If you’re beginning the trip in another country, it’s a bit more complicated. In some cases, you’ll need to phone the airline’s office in the country. I used Skype to do this last year with AA Japan. Some airline reps in overseas locations are more helpful than others, and of course there can be a language barrier as well. A certain amount of persistence may be required, but you can also get lucky and have it done in 20 minutes with the right rep on the right day.

7 Tips to Help Plan Your Trip

1. If using OneWorld, here is a very helpful validator that can help check your itinerary before going to book. It can also suggest alternative cities for more mileage.

2. Due to a quirk in airline rules, some countries in North Africa are defined as being in Europe for the purposes of ticket validation. You can visit Morocco, Tunisia, Algeria, or even Sudan as part of the “European” portion of your trip.

3. Similarly, “North America” includes the Caribbean and parts of Central America. You can visit Panama, Costa Rica, El Salvador, Belize, Honduras, Haiti, the Dominican Republic, and several other stops during the North America portion.

4. If you don’t know how you’ll use certain segments, you can book them as “open” (so that the ticket can be issued) and add the dates later. You won’t have to pay a change fee when you add the dates.

5. London’s Heathrow (LHR) airport has very high taxes. If you can avoid it, or use it for transit only (less than 24 hours), you’ll save quite a bit.

6. Most of the time, you won’t want to use Frequent Flyer miles for a Round-the-World trip. Instead, you can get better value by redeeming miles for two round-trip tickets between continents. You’ll then effectively have two RTWs for the price of one.

7. People often ask which airline program is best for them. It all depends on where you travel and what your goals are, but if forced to make a recommendation I usually send people to the AAdvantage program from American Airlines. Even if you don’t live in the U.S., AA’s program can help you. If you prefer Star Alliance, then most programs are equal.

8. Use at least part of your RTW ticket to visit destinations that are otherwise prohibitively expensive to purchase. Among others, I’ve gone to Kurdistan (Iraq), Pakistan, Burma, and Uganda as part of my RTW tickets. Each of these places is fairly expensive to travel to on a simpler ticket.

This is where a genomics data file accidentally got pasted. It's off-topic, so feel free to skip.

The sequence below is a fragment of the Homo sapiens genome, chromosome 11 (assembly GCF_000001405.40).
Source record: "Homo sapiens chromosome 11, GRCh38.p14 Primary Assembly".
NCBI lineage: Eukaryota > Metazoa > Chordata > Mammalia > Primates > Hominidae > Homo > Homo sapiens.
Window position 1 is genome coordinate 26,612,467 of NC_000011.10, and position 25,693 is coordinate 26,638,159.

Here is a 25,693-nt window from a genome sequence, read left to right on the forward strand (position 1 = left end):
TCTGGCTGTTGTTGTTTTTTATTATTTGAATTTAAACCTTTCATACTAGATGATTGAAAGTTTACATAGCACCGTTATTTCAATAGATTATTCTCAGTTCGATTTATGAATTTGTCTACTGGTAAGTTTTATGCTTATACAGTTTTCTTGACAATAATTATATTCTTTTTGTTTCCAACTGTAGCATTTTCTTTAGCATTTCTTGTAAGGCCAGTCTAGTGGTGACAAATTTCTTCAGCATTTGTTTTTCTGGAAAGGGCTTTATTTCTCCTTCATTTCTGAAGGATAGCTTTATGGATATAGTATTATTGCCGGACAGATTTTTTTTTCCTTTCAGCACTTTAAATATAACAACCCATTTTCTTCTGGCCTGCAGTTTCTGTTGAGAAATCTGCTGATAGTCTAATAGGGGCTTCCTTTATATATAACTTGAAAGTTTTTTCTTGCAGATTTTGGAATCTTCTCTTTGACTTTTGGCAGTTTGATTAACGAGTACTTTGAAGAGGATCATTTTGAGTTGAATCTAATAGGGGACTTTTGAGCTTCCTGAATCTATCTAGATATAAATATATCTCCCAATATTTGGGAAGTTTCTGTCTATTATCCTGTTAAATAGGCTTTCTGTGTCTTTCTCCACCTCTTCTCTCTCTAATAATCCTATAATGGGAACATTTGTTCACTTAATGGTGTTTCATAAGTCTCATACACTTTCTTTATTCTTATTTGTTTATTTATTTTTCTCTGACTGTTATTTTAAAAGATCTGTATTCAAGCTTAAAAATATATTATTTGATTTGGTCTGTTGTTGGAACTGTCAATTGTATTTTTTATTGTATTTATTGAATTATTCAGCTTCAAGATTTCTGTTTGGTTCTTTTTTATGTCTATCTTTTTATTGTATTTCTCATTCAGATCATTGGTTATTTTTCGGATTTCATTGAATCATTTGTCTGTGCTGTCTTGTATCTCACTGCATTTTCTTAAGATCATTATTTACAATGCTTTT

What to Watch Out for

I spent a couple hours writing out this information because I frequently get questions about booking RTW tickets, and while I try to respond to each request individually, I also like to send people to an online resource for more reading. When I went to look for more resources on Google, the majority of the first-page results for “Round-the-World plane ticket” and related terms contained inaccurate information from a biased source. How do you know the sources are biased? Because many of them lead visitors to book through an online travel agency where they receive commission.

When it comes to Round-the-World tickets, this is one time when it’s actually better to buy from the airlines instead of a travel agent or other reseller. Since these tickets aren’t usually commissionable (the travel agent doesn’t get paid much to issue them), some agents will play dumb or try to steer you towards an alternative kind of ticket.

If that’s what you want, of course, there’s nothing unethical about it. There are some situations when a DIY trip will be better, but in many other situations the alliance tickets are the best bet. I tend to think most people want the best kind of ticket for the lowest possible price, and once you understand how the process works, the OneWorld and Star Alliance products can be great options.

I hope to see you somewhere on a future Round-the-World stop. I’ll be in the lounge with my MacBook, probably responding to emails or planning a future trip.


If you’ve ever fantasized about taking time off to globe-trot, I would highly recommend Rolf Pott’s Vagabonding. It is one of only two books I took with me when I traveled the world for 18 months. Outside Magazine founding editor Tim Cahill calls Vagabonding “the most sensible book of travel related advice ever written.”

I recently partnered with Rolf to release the exclusive audiobook for Vagabonding. For more on this incredible book, click here.

Follow Chris’ live updates from every country in the world on Twitter. Be sure to also check out his new book, The Art of Non-Conformity, for which he’s currently visiting 50 states and 10 provinces. And I thought I traveled a lot!

Afterword: Some additional comments from Chris in the comments:

@Matt, yes, you have to go in one rough direction (East–>West or vice versa). However, the rule is based on regions, not strict geography – so you can bounce around in any given region before moving on.